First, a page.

Gastric Sleeve

Sleeve gastrectomy is a relatively new bariatric operation, and currently comprises 10-20 percent of bariatric operations performed in the US: This number is expected to rise in coming years. Sleeve gastrectomy is a safe and effective operation. Your surgeon will help you decide if this is the right operation for you.

How does it work?

Sleeve gastrectomy involves removal of the majority of the stomach, leaving a narrow "sleeve" of stomach that limits food intake much like a gastric pouch, but without the need to rearrange intestinal anatomy. Sleeve gastrectomy thus restricts the amount of food a person can eat and provides a feeling of fullness.

What are the risks?

Sleeve gastrectomy is a simpler operation than gastric bypass, but unlike banding, requires removal of a majoirty of the stomach and is thus irreversible. No intestines are cut, removed or bypassed. Because of this, vitamin or mineral deficiencies are rare after sleeve gastrectomy. Rare complications include bleeding and infection. Serious complications or death are rare, less than gastric bypass but greater than gastric banding.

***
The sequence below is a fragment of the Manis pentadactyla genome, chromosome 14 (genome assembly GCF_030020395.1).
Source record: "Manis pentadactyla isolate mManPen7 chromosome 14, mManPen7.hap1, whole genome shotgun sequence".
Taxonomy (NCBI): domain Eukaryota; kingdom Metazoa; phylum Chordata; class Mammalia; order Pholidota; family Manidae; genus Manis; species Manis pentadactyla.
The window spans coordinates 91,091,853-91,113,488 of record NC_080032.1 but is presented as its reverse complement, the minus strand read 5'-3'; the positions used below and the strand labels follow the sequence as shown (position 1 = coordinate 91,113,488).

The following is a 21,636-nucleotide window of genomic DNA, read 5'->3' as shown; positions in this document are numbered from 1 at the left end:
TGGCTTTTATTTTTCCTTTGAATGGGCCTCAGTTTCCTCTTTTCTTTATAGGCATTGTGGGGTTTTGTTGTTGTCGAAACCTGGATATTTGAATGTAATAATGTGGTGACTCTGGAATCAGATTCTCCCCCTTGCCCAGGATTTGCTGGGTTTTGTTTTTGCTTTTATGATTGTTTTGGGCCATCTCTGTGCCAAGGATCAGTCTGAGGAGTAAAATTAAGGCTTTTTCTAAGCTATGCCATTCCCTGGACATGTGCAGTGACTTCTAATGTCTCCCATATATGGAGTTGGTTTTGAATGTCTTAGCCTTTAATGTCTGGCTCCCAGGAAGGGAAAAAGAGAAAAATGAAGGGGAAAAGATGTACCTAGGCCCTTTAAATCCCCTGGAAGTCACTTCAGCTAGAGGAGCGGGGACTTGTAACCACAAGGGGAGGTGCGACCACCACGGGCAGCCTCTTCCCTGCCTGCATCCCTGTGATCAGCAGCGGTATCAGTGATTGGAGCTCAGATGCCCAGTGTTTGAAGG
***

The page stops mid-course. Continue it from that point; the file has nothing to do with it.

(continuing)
Late complications (usually months or years after surgery) are expected to be rare after sleeve gastrectomy, in part because no rearrangement of the intestine is involved. These include hernias, development of heartburnand rarely, excessive narrowing of the sleeve due to scarring during healing.

What are the benefits?

Weight loss after sleeve gastrectomy ranges from 50-60 percent of excess weight in most patients, similar to gastric bypass. More than 80 percent of patients will experience marked improvement in related diseases such as diabetes, sleep apnea, high blood pressure, fatty liver disease, osteoarthritis, and other diseases.

Sleeve picture